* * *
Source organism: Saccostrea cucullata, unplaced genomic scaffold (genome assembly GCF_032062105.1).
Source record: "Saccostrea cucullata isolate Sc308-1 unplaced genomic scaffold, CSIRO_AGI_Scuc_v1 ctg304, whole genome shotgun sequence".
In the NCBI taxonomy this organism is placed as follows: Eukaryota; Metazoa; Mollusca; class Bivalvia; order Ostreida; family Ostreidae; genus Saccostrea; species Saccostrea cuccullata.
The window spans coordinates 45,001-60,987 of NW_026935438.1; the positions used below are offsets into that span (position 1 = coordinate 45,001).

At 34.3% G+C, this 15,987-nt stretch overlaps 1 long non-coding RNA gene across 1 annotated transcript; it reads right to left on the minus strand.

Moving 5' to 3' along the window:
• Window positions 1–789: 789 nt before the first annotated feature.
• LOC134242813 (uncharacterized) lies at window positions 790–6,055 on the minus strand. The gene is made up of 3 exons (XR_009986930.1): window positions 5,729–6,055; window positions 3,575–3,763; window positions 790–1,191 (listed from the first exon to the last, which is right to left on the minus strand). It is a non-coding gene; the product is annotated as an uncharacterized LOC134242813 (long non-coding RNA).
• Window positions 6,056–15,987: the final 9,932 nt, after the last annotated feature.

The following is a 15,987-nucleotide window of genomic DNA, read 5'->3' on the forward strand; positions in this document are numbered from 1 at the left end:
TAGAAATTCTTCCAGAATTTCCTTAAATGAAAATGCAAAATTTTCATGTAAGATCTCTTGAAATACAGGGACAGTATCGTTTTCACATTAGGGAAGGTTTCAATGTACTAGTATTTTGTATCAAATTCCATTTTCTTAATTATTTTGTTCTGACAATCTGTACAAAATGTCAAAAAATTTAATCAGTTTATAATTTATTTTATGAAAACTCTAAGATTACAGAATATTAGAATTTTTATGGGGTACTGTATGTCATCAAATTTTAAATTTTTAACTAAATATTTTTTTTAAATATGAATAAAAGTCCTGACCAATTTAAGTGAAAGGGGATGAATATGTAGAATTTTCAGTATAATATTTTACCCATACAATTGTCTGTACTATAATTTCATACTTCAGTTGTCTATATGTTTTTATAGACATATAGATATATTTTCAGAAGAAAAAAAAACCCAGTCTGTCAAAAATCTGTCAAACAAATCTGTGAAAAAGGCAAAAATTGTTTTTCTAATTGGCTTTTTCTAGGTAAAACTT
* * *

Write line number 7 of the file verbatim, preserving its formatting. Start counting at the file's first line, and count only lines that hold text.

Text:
• Window positions 1–789: 789 nt before the first annotated feature.